New freeware - de Havilland DH89 Dragon Rapide

In case you haven’t seen it this is a new freeware addition made available at simouthouse.

Edit - I’m not the creator, just a nosey parker who came across the forum post.


Are you also going to make it available on That seems to be a much more used website.

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It’s nothing to do with me. I’m just linking it.

It looks like the creator wasn’t too happy with a few things after SU5 so is looking to keep the release low key ish.

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After this weekend’s Phenom debacle I am weary about “freeware” planes but since I am assuming this is their own work I will check it out.

It’s a longstanding FSX mod that has been updated by the original creator. It’s good fun to fly with a couple of quirks.


I missed that one. What Phenom debacle?

Downloading this Dragon Rapide now.

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Hi Jeremy… Someone allegedly converted Carenado’s Phenom, and then uploaded it to

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Reprehensible. Carenado already said they are bringing all their stuff over gradually. Everyone can wait. The result WILL be better than their P3D stuff because everything else they have put out is even better visual fidelity than what they had in FSX/P3D.

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needs a minute to complete the HD processing, but a short video of Dave Garwood’s DH89…


Just flew this… it does have some quirks - the brakes are not very effective at all… the oil pressure lamp lights up even with throttle at 33% on descend. Not exactly sure why the mixture levers won’t adjust freely. Overall, pretty enjoyable. Gonna keep this one.

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Always loved the Rapide - I had one back in the FSX days which I think was payware. I normally avoid freeware but may have to try this one out.

It must be the author in me, or nostalgia, or both… but, I feel a DH Rapide story coming on.

It was the summer of 1974. I was a 16-year old, fresh-faced (well, spotty-faced if I am honest) senior NCO in 422 Sqdn, Air Training Corps. We were on summer camp at RAF Abingdon, near Oxford, and I was to become spellbound by an old lady.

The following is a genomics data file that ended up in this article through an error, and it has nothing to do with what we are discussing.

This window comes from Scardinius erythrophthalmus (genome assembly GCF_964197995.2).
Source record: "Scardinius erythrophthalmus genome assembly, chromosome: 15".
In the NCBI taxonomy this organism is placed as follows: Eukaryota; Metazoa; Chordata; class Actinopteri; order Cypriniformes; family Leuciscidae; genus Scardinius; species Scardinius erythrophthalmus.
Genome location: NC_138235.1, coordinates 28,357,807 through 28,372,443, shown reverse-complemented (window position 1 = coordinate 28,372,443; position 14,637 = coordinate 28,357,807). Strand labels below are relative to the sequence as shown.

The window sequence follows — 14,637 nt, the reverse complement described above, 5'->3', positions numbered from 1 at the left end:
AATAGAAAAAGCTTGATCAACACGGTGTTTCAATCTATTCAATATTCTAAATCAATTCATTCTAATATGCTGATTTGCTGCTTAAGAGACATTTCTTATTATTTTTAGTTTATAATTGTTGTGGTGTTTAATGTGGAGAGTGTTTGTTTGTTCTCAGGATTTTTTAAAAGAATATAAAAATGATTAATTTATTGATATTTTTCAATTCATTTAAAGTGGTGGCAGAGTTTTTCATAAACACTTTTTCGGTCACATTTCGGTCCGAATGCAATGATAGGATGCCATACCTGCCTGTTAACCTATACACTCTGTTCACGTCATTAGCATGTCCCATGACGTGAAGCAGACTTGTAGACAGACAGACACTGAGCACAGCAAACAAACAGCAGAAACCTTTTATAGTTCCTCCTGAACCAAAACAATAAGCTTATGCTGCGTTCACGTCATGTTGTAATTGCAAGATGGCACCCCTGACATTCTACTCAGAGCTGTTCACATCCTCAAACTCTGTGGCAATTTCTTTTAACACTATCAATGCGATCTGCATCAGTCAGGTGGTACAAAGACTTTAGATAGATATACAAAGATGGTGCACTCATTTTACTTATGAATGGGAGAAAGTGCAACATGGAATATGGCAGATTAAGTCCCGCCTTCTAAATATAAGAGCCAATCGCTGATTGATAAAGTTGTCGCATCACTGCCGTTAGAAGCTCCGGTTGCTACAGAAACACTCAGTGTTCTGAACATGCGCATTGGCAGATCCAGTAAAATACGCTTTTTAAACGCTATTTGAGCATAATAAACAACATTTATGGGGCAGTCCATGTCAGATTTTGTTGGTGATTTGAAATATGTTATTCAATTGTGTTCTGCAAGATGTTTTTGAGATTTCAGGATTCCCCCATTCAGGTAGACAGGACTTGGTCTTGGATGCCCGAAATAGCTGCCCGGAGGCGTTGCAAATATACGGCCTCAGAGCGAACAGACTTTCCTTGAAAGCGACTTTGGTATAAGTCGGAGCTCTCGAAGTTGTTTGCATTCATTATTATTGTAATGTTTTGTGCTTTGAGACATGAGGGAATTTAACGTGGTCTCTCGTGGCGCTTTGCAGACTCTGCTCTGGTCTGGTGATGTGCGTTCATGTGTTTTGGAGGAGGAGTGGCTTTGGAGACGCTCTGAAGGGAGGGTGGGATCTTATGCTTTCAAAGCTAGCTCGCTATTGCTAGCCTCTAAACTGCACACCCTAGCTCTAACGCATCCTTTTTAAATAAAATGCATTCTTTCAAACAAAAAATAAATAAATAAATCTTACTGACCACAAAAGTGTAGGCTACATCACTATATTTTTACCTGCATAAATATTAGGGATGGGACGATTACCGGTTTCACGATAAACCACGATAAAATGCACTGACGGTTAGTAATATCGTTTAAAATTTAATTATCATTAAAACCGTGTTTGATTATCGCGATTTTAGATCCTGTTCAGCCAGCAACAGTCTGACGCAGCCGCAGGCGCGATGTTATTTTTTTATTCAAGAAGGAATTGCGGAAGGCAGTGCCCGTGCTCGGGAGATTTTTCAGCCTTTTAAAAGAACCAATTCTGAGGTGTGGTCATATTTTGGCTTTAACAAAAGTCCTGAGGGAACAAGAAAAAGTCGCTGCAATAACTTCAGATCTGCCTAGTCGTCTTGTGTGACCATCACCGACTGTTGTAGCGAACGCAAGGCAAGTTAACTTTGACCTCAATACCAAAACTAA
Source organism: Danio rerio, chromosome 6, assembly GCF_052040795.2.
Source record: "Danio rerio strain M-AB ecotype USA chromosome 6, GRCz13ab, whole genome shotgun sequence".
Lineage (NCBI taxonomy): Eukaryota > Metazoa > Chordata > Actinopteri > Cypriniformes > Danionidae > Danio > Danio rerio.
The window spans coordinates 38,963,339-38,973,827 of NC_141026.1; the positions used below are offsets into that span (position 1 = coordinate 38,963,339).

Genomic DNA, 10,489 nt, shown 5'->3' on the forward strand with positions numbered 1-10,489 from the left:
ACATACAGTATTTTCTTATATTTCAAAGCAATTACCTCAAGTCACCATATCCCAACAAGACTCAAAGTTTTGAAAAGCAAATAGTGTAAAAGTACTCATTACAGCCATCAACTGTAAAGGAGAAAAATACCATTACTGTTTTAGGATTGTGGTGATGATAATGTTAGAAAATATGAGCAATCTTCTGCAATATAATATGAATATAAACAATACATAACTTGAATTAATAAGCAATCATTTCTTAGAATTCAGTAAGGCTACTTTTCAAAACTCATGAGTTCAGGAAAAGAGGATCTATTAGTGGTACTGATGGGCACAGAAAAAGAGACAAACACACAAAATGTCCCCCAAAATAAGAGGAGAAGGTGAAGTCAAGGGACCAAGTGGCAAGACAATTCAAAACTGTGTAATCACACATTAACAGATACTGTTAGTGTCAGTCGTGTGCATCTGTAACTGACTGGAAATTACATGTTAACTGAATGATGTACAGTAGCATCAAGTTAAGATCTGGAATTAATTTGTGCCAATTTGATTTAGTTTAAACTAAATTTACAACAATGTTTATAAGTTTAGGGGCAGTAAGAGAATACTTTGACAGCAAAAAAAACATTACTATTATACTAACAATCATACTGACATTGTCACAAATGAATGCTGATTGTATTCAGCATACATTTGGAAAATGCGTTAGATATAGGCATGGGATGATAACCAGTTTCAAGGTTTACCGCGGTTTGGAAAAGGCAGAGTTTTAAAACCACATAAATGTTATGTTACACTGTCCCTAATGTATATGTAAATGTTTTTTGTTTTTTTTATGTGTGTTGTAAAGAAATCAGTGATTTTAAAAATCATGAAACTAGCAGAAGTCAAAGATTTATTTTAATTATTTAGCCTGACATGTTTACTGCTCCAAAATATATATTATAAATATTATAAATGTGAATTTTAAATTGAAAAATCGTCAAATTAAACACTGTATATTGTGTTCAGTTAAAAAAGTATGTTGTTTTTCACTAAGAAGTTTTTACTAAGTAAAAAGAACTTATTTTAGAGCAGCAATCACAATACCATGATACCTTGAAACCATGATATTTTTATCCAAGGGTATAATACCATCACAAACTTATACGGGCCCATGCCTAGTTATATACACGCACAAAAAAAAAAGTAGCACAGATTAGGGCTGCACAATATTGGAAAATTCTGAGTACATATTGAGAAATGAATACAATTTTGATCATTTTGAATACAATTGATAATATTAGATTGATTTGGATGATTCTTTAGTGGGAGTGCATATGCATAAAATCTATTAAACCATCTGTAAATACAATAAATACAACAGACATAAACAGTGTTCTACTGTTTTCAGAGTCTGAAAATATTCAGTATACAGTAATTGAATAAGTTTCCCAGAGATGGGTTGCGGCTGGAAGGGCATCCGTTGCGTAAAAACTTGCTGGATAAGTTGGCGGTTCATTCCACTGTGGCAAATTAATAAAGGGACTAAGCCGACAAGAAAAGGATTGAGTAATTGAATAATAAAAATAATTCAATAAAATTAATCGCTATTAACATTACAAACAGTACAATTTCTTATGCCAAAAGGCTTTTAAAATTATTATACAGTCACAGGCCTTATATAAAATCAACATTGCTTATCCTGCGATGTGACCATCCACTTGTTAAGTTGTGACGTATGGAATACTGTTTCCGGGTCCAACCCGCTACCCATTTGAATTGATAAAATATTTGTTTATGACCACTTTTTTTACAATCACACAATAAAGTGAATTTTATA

Well, before you start to doubt the suitability of this post, I must admit that the old lady in question was De Havilland Rapide, G-AGSH, one of the very aircraft represented in Dave Garwood’s collection, and the moment I saw her, my jaw dropped, and I was captivated by her timeless beauty.

I was already in love with another De Havilland, the DHC-1 Chipmunk. The Chippy had been the first aircraft I’d ever flown, and that week at camp I was to fly another sortie in that lovely lass (WK586). I was therefore already smitten by the classic and graceful lines of the single-engine De Havilland, but incredibly I’d never before come face-to-face with its older twin-engine stablemate, the Rapide.

And so it happened that another NCO and I were “off duty” and happily exploring the RAF station, when our eyes spotted a bright red biplane over on the grass. I suspected it was a Rapide, and so we decided to walk over and take a closer look. It was resplendent in the colours of the RAF Sport Parachute Association at the time, and it absolutely gleamed, the glossy red paint contrasting with the green grass and blue sky.

Coming closer, I could clearly see the DH family lineage in the shape of the tail fin, there was a commonality with the WW2 Mosquito, and the Chippy too. The aircraft seemed to point up at a crazy angle due to its tail-dragger configuration, and the split windshield with the pillar right down the centreline again resonated with the Chipmunk.

There was an officer standing beside the aircraft, a Flight Lieutenant. We walked up and saluted him, and he returned the gesture. Conversation ensued, and he invited us both into the aircraft. It was not exactly roomy, and the climb up to the cockpit was even steeper than I had initially thought. I sat in the pilot’s seat and wondered how the heck you were supposed to see the runway. Looking out on the twin engines, smelling the classic aromas, I was blown away with the presence of the old girl.